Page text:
Where Ideas Come From

As I am writing down topics for future posts, I decided to observe where my ideas come from. The word “idea” has a few meanings. The first most typical meaning according to Merriam-Webster is “a formulated thought or opinion”, which is close to what I mean.

When I think about what I am observing for the purpose of this post, I envision those random, surprising, out of nowhere new bits of thought. They don’t always feel all the way developed or refined, which is what the word “formulated” makes me think. However, the ideas that I’m thinking about feel like the thoughts transformed into new thoughts, and that is “formulated” enough.

Have I bored you yet? Okay, let’s get down to business. With this meaning of the word “idea” in mind, here are the conditions that help me come up with new ideas.  

Mental Space

New ideas need mental space. Ideas come to me when I am resting, taking a shower, not doing anything so that my mind is not occupied by an activity. This is the kind of space where seemingly random ideas appear. Random, because I usually do no think of the idea on purpose at the time of the idea’s appearance. Seemingly, because sometimes I do have specific questions or problems, but I cannot solve them right away.  The brain works on them in the background and then when the mental space clears, the idea arrives and says “Boom! Here I am!”.


Ideas need quiet. When ideas appear, I am often alone and am not entertaining myself with any media like smartphones, music, or TV. The brain can be working on formulating an idea while I’m listening to music, but it’s in moments of silence when I can hear the idea clearly.


Some ideas appear while I am watching a good show, movie, or anime, or read a book. I see or hear something that inspires a trail of thoughts that lead me to a new insight. A great story invites me to step into the shoes of other characters, think and feel like them. Wouldn’t trying to see the world through another lens lead you to new ideas?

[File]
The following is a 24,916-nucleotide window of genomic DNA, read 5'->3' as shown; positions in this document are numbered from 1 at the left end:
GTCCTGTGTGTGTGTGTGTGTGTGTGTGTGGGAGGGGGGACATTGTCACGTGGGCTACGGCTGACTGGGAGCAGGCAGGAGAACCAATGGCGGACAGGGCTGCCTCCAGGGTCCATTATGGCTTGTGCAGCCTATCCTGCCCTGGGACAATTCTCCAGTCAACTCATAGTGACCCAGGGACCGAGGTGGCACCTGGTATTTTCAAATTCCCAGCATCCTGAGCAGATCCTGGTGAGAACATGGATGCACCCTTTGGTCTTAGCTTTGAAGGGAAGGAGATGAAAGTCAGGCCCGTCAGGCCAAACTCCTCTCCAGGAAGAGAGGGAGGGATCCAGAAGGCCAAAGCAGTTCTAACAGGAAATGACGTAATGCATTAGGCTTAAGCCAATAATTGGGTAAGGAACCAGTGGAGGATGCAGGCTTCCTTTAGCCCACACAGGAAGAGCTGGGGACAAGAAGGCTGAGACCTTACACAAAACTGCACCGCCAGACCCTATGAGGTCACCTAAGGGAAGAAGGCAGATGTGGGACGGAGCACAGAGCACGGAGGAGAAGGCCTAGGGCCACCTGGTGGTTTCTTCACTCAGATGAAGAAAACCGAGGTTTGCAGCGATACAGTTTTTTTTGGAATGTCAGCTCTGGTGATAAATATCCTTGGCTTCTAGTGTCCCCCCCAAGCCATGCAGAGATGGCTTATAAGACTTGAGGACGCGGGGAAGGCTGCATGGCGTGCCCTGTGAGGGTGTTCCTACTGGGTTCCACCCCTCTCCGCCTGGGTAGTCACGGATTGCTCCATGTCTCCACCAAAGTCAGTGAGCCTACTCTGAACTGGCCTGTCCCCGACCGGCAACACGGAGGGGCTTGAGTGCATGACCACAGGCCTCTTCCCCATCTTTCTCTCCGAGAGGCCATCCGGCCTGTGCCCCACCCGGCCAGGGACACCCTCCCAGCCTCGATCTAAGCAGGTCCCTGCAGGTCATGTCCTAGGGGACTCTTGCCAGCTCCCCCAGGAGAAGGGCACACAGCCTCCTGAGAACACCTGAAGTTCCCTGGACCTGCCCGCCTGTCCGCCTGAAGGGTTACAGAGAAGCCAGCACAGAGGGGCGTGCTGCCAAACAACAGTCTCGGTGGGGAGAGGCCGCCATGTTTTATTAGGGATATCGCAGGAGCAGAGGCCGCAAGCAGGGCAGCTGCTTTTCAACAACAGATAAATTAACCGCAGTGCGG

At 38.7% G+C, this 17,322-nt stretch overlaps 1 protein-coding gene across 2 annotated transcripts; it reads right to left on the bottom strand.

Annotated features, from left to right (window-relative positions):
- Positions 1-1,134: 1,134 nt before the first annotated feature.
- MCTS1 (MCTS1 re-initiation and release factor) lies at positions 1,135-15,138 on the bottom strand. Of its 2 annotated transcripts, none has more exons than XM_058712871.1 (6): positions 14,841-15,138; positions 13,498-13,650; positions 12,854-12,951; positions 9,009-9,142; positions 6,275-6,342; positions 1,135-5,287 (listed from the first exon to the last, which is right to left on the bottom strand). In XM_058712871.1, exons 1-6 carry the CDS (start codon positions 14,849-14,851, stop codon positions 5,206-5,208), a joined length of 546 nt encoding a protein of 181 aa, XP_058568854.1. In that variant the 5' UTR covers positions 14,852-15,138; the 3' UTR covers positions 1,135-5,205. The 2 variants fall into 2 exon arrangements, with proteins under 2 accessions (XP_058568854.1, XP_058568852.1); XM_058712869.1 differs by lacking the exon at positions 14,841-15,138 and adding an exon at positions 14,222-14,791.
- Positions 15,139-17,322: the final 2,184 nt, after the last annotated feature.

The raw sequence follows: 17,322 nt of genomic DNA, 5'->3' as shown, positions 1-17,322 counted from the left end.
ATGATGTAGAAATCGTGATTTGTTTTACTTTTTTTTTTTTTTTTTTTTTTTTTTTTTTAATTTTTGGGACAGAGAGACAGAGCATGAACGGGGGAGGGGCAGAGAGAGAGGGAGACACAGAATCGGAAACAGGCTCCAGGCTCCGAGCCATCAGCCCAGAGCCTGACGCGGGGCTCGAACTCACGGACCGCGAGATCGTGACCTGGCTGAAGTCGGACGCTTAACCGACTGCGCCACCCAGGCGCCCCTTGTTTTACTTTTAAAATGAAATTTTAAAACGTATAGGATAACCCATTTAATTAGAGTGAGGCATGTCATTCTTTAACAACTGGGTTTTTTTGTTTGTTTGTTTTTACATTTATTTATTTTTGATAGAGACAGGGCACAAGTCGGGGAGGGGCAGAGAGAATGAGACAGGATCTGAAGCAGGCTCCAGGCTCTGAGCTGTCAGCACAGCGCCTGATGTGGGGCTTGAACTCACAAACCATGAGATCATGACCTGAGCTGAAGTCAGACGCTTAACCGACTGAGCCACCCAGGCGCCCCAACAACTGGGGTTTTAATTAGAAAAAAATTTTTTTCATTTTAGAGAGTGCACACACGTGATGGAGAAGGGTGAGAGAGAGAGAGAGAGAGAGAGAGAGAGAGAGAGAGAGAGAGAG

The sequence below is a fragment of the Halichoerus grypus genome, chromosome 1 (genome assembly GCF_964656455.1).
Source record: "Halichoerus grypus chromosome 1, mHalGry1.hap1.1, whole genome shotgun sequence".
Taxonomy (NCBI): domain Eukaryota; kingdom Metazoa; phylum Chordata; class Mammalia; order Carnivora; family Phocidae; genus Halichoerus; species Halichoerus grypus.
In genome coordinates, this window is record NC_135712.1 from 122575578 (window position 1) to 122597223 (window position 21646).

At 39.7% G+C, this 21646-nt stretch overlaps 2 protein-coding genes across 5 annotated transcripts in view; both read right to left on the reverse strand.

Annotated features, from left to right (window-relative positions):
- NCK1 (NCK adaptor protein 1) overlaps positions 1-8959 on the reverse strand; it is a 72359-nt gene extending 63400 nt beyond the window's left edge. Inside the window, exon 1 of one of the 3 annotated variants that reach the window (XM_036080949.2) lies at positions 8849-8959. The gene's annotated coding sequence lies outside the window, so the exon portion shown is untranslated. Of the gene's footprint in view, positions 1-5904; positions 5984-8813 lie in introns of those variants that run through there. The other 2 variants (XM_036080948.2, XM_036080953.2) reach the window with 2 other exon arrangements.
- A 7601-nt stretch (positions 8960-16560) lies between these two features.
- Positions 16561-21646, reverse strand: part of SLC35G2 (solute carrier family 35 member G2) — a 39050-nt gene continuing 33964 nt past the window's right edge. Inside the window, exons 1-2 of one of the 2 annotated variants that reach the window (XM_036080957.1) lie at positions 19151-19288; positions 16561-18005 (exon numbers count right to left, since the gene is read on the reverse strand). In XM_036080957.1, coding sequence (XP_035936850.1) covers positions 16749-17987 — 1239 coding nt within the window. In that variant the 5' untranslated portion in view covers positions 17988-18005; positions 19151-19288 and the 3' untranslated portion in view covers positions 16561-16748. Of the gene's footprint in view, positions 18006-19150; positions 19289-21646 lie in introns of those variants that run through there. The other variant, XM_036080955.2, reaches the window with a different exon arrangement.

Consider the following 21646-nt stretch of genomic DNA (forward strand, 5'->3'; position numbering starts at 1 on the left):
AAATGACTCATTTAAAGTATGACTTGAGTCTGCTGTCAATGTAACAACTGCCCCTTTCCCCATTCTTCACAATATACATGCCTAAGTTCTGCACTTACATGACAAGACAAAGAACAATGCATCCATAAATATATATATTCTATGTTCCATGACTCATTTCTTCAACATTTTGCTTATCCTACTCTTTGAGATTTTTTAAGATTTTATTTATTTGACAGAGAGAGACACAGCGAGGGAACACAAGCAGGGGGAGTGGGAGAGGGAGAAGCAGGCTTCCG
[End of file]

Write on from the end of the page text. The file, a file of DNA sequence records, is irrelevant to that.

Meaningful Conversations 

Casual chit-chat that I forget about the minute I exit a conversation doesn’t inspire my mind. It doesn’t make me think, and thus, it doesn’t lead me to new ideas. However, a meaningful conversation is bound to have a story in it, problems, value crises, emotions, unique circumstances, vulnerability – you name it. Those features of meaningful conversations not only shake up my brain but also my body because of how emotional they can get. Emotions, in turn, color the ideas.

Hearing ideas from another person and trying to see the world through their glasses forces me to think like them, and that oftentimes means thinking differently. 


If my brain was a Rubik’s cube, traveling would twist the rows and columns of my brain matter. Traveling restructures my thoughts. Traveling combines the conditions described above. When I drive, sit on a train, or ride a plane, I stare into the silent natural space for hours. That is a lot of time and space to let the brain swim in the ocean of ideas until new ideas surface. When I reach a new place, the architecture, nature, and the people I meet tell me a new story. Traveling breaks me out of a routine of life and lets me create a new story of my own. I think some of the best relationships and personal reflections and insights in my life were made during travel.

This is my current list of conditions that inspire new ideas. I think that because of COVID and stay-at-home-mom isolation, I don’t participate in a lot of activities that could also generate new ideas, so they are not on my list right now. What I have here is what I can think of right now or that I can extract from my memory.

Where do your ideas come from?